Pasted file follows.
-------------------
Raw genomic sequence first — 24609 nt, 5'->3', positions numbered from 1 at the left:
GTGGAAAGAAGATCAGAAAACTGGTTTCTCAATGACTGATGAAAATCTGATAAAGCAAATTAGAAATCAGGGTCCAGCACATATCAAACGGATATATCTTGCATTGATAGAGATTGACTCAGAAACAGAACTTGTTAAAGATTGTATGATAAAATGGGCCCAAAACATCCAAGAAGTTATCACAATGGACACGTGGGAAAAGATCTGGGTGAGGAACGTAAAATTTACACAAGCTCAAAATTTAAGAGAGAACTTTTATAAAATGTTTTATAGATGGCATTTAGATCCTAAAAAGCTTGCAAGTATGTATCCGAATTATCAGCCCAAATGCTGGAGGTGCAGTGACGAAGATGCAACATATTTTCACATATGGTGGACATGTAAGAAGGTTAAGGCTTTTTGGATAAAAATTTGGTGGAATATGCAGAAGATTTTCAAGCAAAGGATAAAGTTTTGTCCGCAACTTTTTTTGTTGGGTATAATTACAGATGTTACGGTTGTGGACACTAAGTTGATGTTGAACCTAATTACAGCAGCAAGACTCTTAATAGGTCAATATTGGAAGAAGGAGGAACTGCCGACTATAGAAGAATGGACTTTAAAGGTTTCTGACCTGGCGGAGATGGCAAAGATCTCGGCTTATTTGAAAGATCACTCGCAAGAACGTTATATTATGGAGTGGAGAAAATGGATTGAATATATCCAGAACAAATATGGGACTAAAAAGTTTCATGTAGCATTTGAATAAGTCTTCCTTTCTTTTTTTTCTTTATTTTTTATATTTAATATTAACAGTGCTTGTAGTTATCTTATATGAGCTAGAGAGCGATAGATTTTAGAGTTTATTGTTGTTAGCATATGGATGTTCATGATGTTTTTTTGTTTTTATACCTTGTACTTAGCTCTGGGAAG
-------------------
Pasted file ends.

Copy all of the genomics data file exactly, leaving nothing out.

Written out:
Raw genomic sequence first — 24609 nt, 5'->3', positions numbered from 1 at the left:
GTGGAAAGAAGATCAGAAAACTGGTTTCTCAATGACTGATGAAAATCTGATAAAGCAAATTAGAAATCAGGGTCCAGCACATATCAAACGGATATATCTTGCATTGATAGAGATTGACTCAGAAACAGAACTTGTTAAAGATTGTATGATAAAATGGGCCCAAAACATCCAAGAAGTTATCACAATGGACACGTGGGAAAAGATCTGGGTGAGGAACGTAAAATTTACACAAGCTCAAAATTTAAGAGAGAACTTTTATAAAATGTTTTATAGATGGCATTTAGATCCTAAAAAGCTTGCAAGTATGTATCCGAATTATCAGCCCAAATGCTGGAGGTGCAGTGACGAAGATGCAACATATTTTCACATATGGTGGACATGTAAGAAGGTTAAGGCTTTTTGGATAAAAATTTGGTGGAATATGCAGAAGATTTTCAAGCAAAGGATAAAGTTTTGTCCGCAACTTTTTTTGTTGGGTATAATTACAGATGTTACGGTTGTGGACACTAAGTTGATGTTGAACCTAATTACAGCAGCAAGACTCTTAATAGGTCAATATTGGAAGAAGGAGGAACTGCCGACTATAGAAGAATGGACTTTAAAGGTTTCTGACCTGGCGGAGATGGCAAAGATCTCGGCTTATTTGAAAGATCACTCGCAAGAACGTTATATTATGGAGTGGAGAAAATGGATTGAATATATCCAGAACAAATATGGGACTAAAAAGTTTCATGTAGCATTTGAATAAGTCTTCCTTTCTTTTTTTTCTTTATTTTTTATATTTAATATTAACAGTGCTTGTAGTTATCTTATATGAGCTAGAGAGCGATAGATTTTAGAGTTTATTGTTGTTAGCATATGGATGTTCATGATGTTTTTTTGTTTTTATACCTTGTACTTAGCTCTGGGAAG